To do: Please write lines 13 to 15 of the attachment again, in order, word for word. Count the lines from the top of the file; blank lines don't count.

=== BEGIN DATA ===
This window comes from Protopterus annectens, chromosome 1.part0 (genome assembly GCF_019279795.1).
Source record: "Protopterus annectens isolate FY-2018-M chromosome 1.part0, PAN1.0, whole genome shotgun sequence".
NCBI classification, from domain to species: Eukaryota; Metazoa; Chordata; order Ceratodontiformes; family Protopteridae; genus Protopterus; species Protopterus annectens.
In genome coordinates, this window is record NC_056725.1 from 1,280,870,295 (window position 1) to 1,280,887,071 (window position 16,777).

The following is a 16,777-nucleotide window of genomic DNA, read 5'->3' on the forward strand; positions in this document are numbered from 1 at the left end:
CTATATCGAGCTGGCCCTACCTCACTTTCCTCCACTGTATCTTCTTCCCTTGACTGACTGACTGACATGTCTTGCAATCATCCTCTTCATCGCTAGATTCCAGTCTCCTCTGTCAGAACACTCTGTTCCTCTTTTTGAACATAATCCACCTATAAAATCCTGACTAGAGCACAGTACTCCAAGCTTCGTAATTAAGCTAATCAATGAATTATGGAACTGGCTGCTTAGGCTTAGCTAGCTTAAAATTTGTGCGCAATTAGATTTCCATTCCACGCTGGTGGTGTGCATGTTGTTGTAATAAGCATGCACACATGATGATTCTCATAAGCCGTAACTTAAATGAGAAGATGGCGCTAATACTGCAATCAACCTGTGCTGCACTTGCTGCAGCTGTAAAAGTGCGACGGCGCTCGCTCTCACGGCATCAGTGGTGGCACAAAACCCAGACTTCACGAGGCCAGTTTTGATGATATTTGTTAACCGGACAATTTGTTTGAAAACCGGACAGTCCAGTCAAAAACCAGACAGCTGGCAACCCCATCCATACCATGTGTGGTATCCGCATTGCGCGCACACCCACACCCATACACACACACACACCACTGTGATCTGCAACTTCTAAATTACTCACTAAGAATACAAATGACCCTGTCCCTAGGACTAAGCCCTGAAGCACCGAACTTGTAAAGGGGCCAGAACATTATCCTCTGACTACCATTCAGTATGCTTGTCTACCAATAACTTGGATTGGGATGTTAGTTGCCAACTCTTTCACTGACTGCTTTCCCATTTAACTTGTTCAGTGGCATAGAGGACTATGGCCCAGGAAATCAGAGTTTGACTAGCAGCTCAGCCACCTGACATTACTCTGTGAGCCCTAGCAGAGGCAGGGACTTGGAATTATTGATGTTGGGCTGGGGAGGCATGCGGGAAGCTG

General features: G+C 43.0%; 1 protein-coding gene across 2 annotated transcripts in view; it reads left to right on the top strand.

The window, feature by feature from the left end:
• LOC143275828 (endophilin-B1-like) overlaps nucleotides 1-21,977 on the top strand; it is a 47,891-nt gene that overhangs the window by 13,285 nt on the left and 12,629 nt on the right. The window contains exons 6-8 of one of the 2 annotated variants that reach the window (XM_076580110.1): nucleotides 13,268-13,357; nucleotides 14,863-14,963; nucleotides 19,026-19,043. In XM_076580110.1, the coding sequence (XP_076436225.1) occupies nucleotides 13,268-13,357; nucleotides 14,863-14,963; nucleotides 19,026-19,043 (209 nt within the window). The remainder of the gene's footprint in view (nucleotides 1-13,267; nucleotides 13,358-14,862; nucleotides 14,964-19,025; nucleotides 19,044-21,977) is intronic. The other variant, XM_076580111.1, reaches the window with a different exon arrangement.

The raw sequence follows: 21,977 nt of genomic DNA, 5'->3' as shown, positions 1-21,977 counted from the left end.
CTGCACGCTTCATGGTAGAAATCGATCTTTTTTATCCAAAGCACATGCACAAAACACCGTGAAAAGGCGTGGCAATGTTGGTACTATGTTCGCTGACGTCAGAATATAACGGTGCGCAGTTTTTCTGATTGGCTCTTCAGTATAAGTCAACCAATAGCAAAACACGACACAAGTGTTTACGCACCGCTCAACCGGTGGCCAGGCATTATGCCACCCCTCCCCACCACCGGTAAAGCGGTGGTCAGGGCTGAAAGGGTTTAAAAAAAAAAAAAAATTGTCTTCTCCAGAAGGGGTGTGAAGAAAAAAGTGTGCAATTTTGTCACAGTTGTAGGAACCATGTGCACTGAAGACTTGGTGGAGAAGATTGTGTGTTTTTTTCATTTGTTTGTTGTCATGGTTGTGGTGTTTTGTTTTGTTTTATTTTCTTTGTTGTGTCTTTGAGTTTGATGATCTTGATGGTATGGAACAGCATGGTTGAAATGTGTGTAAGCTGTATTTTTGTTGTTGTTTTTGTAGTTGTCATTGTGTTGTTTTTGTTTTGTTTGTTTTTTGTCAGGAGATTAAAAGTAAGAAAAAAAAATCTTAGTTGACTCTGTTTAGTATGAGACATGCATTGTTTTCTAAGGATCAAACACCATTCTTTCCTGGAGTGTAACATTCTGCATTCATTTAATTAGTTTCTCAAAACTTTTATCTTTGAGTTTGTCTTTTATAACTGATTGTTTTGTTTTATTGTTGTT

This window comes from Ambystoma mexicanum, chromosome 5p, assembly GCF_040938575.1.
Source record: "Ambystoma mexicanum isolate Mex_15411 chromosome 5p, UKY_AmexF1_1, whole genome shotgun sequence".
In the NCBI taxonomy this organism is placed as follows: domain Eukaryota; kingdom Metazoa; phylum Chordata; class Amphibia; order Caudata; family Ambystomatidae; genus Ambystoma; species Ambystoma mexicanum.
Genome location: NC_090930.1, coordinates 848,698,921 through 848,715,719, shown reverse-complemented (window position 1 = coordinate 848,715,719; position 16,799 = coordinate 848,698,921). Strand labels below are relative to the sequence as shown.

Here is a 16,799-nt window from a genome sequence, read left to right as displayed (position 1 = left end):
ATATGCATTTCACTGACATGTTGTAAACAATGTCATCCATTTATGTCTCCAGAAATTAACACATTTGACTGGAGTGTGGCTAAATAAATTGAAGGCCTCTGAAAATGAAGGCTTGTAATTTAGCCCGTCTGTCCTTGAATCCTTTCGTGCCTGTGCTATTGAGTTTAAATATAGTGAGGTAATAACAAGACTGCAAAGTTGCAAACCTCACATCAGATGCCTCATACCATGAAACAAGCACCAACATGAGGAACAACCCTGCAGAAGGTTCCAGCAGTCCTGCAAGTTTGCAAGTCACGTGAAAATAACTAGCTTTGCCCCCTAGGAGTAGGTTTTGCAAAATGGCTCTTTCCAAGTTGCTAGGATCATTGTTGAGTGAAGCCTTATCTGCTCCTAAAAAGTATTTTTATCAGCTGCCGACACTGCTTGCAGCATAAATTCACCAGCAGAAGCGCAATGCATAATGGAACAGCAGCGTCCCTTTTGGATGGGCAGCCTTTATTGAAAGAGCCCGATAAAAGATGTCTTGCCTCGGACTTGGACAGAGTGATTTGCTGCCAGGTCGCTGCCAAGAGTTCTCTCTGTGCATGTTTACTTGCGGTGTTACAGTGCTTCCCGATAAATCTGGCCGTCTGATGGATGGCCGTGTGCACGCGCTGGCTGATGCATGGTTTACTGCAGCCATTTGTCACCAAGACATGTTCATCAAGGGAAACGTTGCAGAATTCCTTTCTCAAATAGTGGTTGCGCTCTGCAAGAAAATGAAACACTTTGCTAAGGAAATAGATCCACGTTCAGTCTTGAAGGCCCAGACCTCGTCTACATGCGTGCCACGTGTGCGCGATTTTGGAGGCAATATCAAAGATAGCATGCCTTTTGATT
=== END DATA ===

Source record: "Ambystoma mexicanum isolate Mex_15411 chromosome 5p, UKY_AmexF1_1, whole genome shotgun sequence".
In the NCBI taxonomy this organism is placed as follows: domain Eukaryota; kingdom Metazoa; phylum Chordata; class Amphibia; order Caudata; family Ambystomatidae; genus Ambystoma; species Ambystoma mexicanum.
Genome location: NC_090930.1, coordinates 848,698,921 through 848,715,719, shown reverse-complemented (window position 1 = coordinate 848,715,719; position 16,799 = coordinate 848,698,921). Strand labels below are relative to the sequence as shown.